The flight activity of the greenhouse whitefly Trialeurodes vaporariorum (Westwood) was monitored over a 3-year period in greenhouses containing tomato and zucchini crops. The environmental factors affecting its flight activity and dispersal were analyzed. Among the climatic variables, temperature had a positive impact on T. vaporariorum flight, whereas relative humidity had only a weak effect. More flights were made during the morning and afternoon, with fewer flights occurring when the temperature was above 25°C in greenhouses containing zucchini or above 30°C in those containing tomato; no flights were recorded when the temperature was 12.30°C in either setting. Flight typology, classified as short, long or dispersal, and covering a few centimeters to more than 2–3 m, was influenced by the vegetative condition of the plants. As the plants aged and declined in condition, the number of short flights decreased, whereas the number of long and dispersal flights increased. Based on these results, we can conclude that the dispersal of T. vaporariorum in greenhouses containing either tomato or zucchini crops is generally influenced by environmental factors, which also affect the type of flight, with a trade-off between short and long dispersal flights. However, adult dispersal is driven not only by temperature, but also by other factors, such as conspecific density and time of the day. Therefore, producers must consider such factors when aiming to reduce the dispersal of pest insects within greenhouses and, thus, to maintain the productivity of their crops.

The effect of environmental factors on the flight activity of Trialeurodes vaporariorum (Westwood) under greenhouse conditions

Bonsignore C. P.
2015

Abstract

The flight activity of the greenhouse whitefly Trialeurodes vaporariorum (Westwood) was monitored over a 3-year period in greenhouses containing tomato and zucchini crops. The environmental factors affecting its flight activity and dispersal were analyzed. Among the climatic variables, temperature had a positive impact on T. vaporariorum flight, whereas relative humidity had only a weak effect. More flights were made during the morning and afternoon, with fewer flights occurring when the temperature was above 25°C in greenhouses containing zucchini or above 30°C in those containing tomato; no flights were recorded when the temperature was 12.30°C in either setting. Flight typology, classified as short, long or dispersal, and covering a few centimeters to more than 2–3 m, was influenced by the vegetative condition of the plants. As the plants aged and declined in condition, the number of short flights decreased, whereas the number of long and dispersal flights increased. Based on these results, we can conclude that the dispersal of T. vaporariorum in greenhouses containing either tomato or zucchini crops is generally influenced by environmental factors, which also affect the type of flight, with a trade-off between short and long dispersal flights. However, adult dispersal is driven not only by temperature, but also by other factors, such as conspecific density and time of the day. Therefore, producers must consider such factors when aiming to reduce the dispersal of pest insects within greenhouses and, thus, to maintain the productivity of their crops.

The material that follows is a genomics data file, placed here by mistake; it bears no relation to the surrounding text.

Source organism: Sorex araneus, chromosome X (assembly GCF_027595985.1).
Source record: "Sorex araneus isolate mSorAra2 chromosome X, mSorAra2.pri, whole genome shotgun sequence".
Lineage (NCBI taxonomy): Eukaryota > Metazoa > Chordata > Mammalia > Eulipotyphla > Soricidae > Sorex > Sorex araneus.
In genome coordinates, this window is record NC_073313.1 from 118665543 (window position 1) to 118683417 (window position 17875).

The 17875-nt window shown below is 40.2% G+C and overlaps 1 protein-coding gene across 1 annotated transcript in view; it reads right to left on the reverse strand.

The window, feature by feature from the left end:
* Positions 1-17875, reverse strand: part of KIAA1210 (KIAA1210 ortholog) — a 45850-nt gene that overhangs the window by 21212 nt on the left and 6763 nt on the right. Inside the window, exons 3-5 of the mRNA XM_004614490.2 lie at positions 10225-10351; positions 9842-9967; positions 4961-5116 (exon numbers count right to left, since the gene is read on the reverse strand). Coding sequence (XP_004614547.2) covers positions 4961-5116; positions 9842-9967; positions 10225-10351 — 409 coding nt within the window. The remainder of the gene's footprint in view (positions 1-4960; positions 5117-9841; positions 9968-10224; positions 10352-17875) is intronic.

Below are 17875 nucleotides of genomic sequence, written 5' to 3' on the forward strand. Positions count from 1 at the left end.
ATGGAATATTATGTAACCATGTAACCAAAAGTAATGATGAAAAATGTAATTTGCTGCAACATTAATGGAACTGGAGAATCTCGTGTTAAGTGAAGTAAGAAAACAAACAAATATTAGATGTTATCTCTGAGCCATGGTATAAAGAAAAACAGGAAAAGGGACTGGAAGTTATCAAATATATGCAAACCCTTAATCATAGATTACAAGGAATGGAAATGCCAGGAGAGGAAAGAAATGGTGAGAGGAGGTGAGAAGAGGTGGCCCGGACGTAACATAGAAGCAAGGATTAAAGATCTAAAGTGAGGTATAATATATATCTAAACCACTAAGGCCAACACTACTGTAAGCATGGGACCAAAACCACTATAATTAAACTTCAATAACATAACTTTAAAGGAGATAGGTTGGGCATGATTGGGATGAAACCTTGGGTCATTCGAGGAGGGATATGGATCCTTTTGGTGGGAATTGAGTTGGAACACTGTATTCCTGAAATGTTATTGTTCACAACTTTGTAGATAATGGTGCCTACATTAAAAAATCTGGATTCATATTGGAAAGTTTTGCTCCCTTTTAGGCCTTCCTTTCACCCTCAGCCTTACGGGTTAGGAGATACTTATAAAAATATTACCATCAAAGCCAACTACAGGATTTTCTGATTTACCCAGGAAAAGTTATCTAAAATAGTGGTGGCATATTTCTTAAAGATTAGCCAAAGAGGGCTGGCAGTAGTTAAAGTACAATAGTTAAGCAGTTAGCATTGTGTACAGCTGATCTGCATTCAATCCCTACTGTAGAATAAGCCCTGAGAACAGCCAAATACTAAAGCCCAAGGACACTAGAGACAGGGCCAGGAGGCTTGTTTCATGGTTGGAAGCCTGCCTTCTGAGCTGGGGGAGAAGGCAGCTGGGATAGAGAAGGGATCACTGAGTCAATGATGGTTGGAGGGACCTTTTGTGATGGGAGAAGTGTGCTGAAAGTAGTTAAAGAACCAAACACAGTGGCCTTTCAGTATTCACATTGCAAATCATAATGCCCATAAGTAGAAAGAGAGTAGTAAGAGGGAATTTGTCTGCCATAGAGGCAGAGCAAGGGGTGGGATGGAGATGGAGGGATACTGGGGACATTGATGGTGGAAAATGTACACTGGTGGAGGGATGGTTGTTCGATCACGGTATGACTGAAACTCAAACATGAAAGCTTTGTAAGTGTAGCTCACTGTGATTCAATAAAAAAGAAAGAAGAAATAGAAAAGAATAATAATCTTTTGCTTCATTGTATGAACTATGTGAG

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Utilizza questo identificativo per citare o creare un link a questo documento: http://hdl.handle.net/20.500.12318/6108
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